2) Right now it seems like only BT are selling it, 500Mbs/73Mbs for £49.99 a month or 910Mbs/110Mbs for £59.99 a month, will Plusnet offer FTTP any time soon?

3) I currently have VDSL with Plusnet, and I'm on an ECI cabinet, I know all the issues everyone has had with ECI /G.INP but with FTTP does that no longer matter, for example the fibre modem they provide, it won't matter about the chipset (Broadcom or infineon) right? because its directly to the exchange, no cabinet involved.

4) If I were to use my own router and plug it into the fibre modem, what are the set up options I should pick. Now with VDSL I would pick PPPoE then put in my username and password. But im not sure for FTTP.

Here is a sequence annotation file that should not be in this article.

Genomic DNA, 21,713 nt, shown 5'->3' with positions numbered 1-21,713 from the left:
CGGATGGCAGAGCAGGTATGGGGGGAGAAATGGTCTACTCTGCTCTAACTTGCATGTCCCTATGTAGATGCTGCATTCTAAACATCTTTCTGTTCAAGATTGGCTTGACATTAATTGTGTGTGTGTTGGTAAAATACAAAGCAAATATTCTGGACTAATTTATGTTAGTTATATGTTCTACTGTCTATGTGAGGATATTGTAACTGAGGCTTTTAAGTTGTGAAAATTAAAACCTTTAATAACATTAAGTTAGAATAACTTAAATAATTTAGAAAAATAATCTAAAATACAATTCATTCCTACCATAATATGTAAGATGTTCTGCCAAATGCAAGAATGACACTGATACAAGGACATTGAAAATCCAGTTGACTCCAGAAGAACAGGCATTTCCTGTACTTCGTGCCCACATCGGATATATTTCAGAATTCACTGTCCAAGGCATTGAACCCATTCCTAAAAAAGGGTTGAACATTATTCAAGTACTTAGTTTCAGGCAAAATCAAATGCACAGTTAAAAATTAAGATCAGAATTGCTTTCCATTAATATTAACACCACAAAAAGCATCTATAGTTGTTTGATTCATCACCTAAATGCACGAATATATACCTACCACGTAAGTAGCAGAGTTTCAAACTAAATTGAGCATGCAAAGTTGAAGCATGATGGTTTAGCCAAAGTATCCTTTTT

Thanks

As far as i'm aware FTTP is different as they have to come and install a openreach modem with a fibre input which then gives you ethernet out to any device you plug in e.g. RT-AC68U.

Found a good example of what it may look like on Google Images


As for ISPs other than BT supplying fibre I am unsure, there are a handful of ISPs who do supply FTTP. Zen are one who do I believe.

And as for replacing the copper I am unsure, I don't think they replace it they just disconnect it in favour of fibre but I could be totally wrong in that regard.
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j0hn

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Re: FTTP 910Mbs now available. (Questions)
« Reply #2 on: May 19, 2020, 12:55:12 PM »

If FTTP were installed now they would replace your copper with a dual fibre/copper cable.

Plusnet don't sell FTTP. No plans to do so at present.

The manufacturer of your FTTC cabinet is irrelevant.

Authentication on a router is the same on FTTC and FTTP with BT.
Same username password, still PPPoE.
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Geekofbroadband